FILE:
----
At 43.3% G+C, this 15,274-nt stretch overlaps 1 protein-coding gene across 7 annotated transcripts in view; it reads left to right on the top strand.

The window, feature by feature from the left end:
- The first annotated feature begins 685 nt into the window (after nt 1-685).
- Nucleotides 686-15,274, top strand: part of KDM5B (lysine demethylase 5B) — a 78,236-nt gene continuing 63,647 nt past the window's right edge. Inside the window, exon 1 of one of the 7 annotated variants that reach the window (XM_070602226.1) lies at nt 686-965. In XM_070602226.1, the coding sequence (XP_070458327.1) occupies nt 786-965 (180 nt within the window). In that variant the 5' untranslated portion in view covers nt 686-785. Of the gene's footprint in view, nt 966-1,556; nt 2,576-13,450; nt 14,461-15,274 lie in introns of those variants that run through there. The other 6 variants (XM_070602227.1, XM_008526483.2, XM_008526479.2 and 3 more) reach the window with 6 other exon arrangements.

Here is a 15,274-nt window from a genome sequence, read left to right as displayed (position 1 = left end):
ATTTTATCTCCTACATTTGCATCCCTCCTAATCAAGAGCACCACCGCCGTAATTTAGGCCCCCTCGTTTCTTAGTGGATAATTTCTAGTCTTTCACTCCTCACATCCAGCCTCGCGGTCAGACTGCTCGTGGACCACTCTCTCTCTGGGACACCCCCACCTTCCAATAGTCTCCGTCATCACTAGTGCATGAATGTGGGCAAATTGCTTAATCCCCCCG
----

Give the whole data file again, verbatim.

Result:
At 43.3% G+C, this 15,274-nt stretch overlaps 1 protein-coding gene across 7 annotated transcripts in view; it reads left to right on the top strand.

The window, feature by feature from the left end:
- The first annotated feature begins 685 nt into the window (after nt 1-685).
- Nucleotides 686-15,274, top strand: part of KDM5B (lysine demethylase 5B) — a 78,236-nt gene continuing 63,647 nt past the window's right edge. Inside the window, exon 1 of one of the 7 annotated variants that reach the window (XM_070602226.1) lies at nt 686-965. In XM_070602226.1, the coding sequence (XP_070458327.1) occupies nt 786-965 (180 nt within the window). In that variant the 5' untranslated portion in view covers nt 686-785. Of the gene's footprint in view, nt 966-1,556; nt 2,576-13,450; nt 14,461-15,274 lie in introns of those variants that run through there. The other 6 variants (XM_070602227.1, XM_008526483.2, XM_008526479.2 and 3 more) reach the window with 6 other exon arrangements.

Here is a 15,274-nt window from a genome sequence, read left to right as displayed (position 1 = left end):
ATTTTATCTCCTACATTTGCATCCCTCCTAATCAAGAGCACCACCGCCGTAATTTAGGCCCCCTCGTTTCTTAGTGGATAATTTCTAGTCTTTCACTCCTCACATCCAGCCTCGCGGTCAGACTGCTCGTGGACCACTCTCTCTCTGGGACACCCCCACCTTCCAATAGTCTCCGTCATCACTAGTGCATGAATGTGGGCAAATTGCTTAATCCCCCCG